PSYCH 3110: Social Psychology
PSYCH 3110: Social Psychology Psych 3110
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This 5 page Class Notes was uploaded by Alison Carr on Friday February 19, 2016. The Class Notes belongs to Psych 3110 at Bowling Green State University taught by Joshua Ricker in Spring 2016. Since its upload, it has received 62 views. For similar materials see Social Psychology in Psychlogy at Bowling Green State University.
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Date Created: 02/19/16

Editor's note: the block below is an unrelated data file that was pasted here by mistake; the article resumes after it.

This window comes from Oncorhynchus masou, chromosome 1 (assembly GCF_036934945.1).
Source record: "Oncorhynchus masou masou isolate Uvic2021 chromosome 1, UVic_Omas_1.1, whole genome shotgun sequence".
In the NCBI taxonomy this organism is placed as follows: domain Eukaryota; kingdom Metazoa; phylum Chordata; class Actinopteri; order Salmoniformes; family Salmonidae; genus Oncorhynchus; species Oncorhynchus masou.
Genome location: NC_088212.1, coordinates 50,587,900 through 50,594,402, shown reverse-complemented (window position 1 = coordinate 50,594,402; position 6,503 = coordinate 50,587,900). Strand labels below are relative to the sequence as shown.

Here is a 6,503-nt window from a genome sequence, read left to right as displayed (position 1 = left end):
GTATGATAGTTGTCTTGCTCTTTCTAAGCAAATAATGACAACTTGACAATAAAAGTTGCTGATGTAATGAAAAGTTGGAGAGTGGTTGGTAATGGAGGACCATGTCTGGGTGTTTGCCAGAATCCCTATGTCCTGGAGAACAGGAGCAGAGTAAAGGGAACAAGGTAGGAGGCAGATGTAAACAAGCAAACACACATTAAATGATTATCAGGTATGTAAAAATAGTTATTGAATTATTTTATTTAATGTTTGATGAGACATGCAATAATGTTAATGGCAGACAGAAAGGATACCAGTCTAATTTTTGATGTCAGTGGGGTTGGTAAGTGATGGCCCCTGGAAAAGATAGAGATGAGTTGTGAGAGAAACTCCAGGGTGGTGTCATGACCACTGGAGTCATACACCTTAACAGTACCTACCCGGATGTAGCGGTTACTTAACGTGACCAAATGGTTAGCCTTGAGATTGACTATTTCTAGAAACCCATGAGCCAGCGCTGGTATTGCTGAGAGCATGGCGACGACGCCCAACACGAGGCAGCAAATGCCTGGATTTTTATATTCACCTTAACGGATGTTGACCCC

PSYCH 3110: Social Psychology, Spring Semester 2016 Week 6 5. Obesity o 1/3 adult males in U.S. are obese o Gaming is linked to snacking o Obesity changes hormone levels Decreased testosterone Increased estrogen Low blood flow 6. Excessive porn use o Availability and variety promote use o In 2013, Pornhub was the 35 most visited site for males Ages 6-14 7. Over reliance on medication/drugs o Leads to apathy (lethargic) o Possible damage to nucleus accumbens (reward & motivation part of the brain) o 85% of all stimulant prescriptions are to young males o Medication can lead to recreational drug use Causes Man in general has not changed Environments and social conditions have been what has changed These environments are where men must interact 1. Changed family dynamics o Smaller households o Larger classrooms o Less relationships with adult role models o 1/3 of boys grow up in a fatherless home o U.S. leads the world in fatherless homes o No male role model may lead to identity seeking through video games, drugs, or objectifying women o ½ of teens eat dinner with their family o Kids who do not eat “family dinner” are more likely to do drugs o Rates of single mothers are increasing o Often leads to a strained relationship (too little time to spend with the child) Work Other family members o 50% of marriages end in divorce half of those end in the first 7 years o Rates increased with the “no-fault” divorce bill of 1969 o Related to the obesity epidemic? 2. Failing school system o Focus on rote memorization o Taking away gym and recess = no release of energy o Less than 1 in 9 teachers are males work ethic not emphasized 3. Environmental changes o Men are now less fertile than previous generations o Endocrine disruptors alter hormone levels 4. Technology enchantment o Technology obsession o Speed and visual stimuli engross us o No “reward” in looking at words o Technology provides instant gratification o Similar brain changes are seen in technology addiction as in drug addiction 5. Entitlement vs. reality o High school grades have inflated with no actual increase in performance o The Great Disappointment- the period around adolescence where an individual realizes they are not going to be “the next big thing” Sets them up for failure o When there are more available women, men don’t have to try as hard 6. The rise of women o Since the 1960s, women’s earnings have increased 44% Men’s 6% o How have women benefitted since then? Legality of birth control pills Title IX (1972) Roe v. Wade (1973) Family Medical Leave Act (1993) o 90% of young women in Japan believe staying single would be better than getting married 7. Patriarchy myths o Power- having control over one’s life and having access to fulfill personal experiences o Low income men = 54.7 years o Low income women = 57.3 years o High income men = 73 years o High income women = 80 years o Prostate cancer is diagnosed at higher rates than breast cancer Breast cancer receives 2x research funding o 68% of the homeless population is male o Males die at higher rates in nearly all of the 15 top categories Solutions 1. What can he government do? o Emphasize the role of the father o Limit the use of endocrine disruptors o Get more men into the grade school teaching o Junk food out of school 2. What can schools do? o Teach “life schools” o Incorporate more technology learning o Stop grade inflation 3. What can men do? o Ease up on the porn o Manage time more efficiently o Play sports Get good role models o Become friends with a female 4. What can the media do? o Represent men better in movies/tv o Improve dating websites o Change porn/video games 5. What can females do? o Communicate with your partner o Stop dating assholes Social Cognition What is social cognition? The study of how people think about the social world and make decisions about social relevant events o Why is behavior to often irrational o Misinformation can be contagious o Superstitions are a form of this Rationalization of thought/behavior We try to be rational, but aren’t all the time Jeremy Bentham- we engage in felicific calculus (happiness calculation) to make decisions o Increase pleasure and minimize pain Harold Kelley- people think like naïve scientists to explain others’ behavior Rational thought requires: o Accurate information o Mental resources needed to process the info Attribution process- the way in which we explain the behavior of others o Consistency- is it constantly happening? o Consensus- is everyone doing that one thing? Or just the one person? o Distinctiveness- is it a one-time thing for this one person? Types of thinking Automatic thinking o Nonconscious o Unintentional o Involuntary o Effortless Controlled thinking o Effortful and deliberate Holistic thinking o Take in the whole aspect Analytic thinking o Break it down into parts Counterfactual thinking o What could’ve been? o Could I have done something to change the situation? What’s wrong with our thinking? Cognitive misers- people act in ways to conserve energy o Ignore some information o Overuse other information o “Work smarter, not harder” This is efficient, but leads to errors or biases Social context The way things are presented and described 4 aspects: o Comparison of alternatives Contrast effect- something seems better or worse due to comparisons to other objects o Thoughts primed by a situation Priming- ideas that have been recently encountered or frequently activated will come to mind o How decisions are framed Framing- whether a problem or decision id presented in such a way that it appears to represent that potential for loss or gain o Presentation of information Order of information Primacy effect is key Amount of information Dilution effect- the tendency for neutral and irrelevant info to weaken a judgment/impression Heuristics Judgmental heuristics- mental shortcuts or “rule of thumb” o Not certain to get you answer o Very fast Algorithm- a well-defined way to answer a problem o Will get your answer o Takes a longer time The 3 heuristics: o Representative heuristic- we focus on the similarity of one object to another to infer that the first acts like the second o Availability heuristic- judgments are based on how easy it is for us to bring specific examples to mind More easy to recall = more likely it seems o Attitude heuristic- we assess objects to either a favorable or unfavorable category Halo effect- a general bias in which a favorable or unfavorable general impression of a person affects our inferences and future expectations about that person False-consensus effect- tendency to overestimate the percentage of people who agree with us False-uniqueness effect- we see out talents and moral behaviors, when good, as unique When do we use heuristics? o 1. No time to think it over o 2. Information overload o 3. The decision isn’t important to us o 4. We don’t know much about it anyway Categorization and Expectations Influences present and future actions Can lead to stereotypes – generalizing general motives or characteristics to an entire group o Not always wrong or negative o Can also lead to expectations Self-fulfilling Prophecy- the process that occurs when people: o Have an expectation about what another person is like, which then… o Influences how they act towards that person, and… o Causes that person to behave in a way that confirms those people’s original expectations Illusory correlation o Tendency to perceive relationships between entities that we think should be related but in fact are not This effect strengthens stereotypes